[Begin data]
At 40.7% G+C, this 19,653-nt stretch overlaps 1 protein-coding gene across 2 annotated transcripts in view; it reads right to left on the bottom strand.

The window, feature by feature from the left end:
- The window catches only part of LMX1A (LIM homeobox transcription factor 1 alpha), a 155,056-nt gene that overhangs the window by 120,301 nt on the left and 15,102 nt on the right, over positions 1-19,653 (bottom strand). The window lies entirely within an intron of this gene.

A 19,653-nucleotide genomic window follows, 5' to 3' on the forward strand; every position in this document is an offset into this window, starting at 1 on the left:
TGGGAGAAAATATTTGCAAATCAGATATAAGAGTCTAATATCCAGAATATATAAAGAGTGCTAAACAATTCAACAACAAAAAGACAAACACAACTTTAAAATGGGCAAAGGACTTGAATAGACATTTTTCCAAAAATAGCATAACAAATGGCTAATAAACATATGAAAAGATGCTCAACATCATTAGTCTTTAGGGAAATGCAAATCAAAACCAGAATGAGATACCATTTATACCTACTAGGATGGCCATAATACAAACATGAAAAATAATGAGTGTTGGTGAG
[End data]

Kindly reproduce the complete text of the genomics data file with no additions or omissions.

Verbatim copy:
At 40.7% G+C, this 19,653-nt stretch overlaps 1 protein-coding gene across 2 annotated transcripts in view; it reads right to left on the bottom strand.

The window, feature by feature from the left end:
- The window catches only part of LMX1A (LIM homeobox transcription factor 1 alpha), a 155,056-nt gene that overhangs the window by 120,301 nt on the left and 15,102 nt on the right, over positions 1-19,653 (bottom strand). The window lies entirely within an intron of this gene.

A 19,653-nucleotide genomic window follows, 5' to 3' on the forward strand; every position in this document is an offset into this window, starting at 1 on the left:
TGGGAGAAAATATTTGCAAATCAGATATAAGAGTCTAATATCCAGAATATATAAAGAGTGCTAAACAATTCAACAACAAAAAGACAAACACAACTTTAAAATGGGCAAAGGACTTGAATAGACATTTTTCCAAAAATAGCATAACAAATGGCTAATAAACATATGAAAAGATGCTCAACATCATTAGTCTTTAGGGAAATGCAAATCAAAACCAGAATGAGATACCATTTATACCTACTAGGATGGCCATAATACAAACATGAAAAATAATGAGTGTTGGTGAG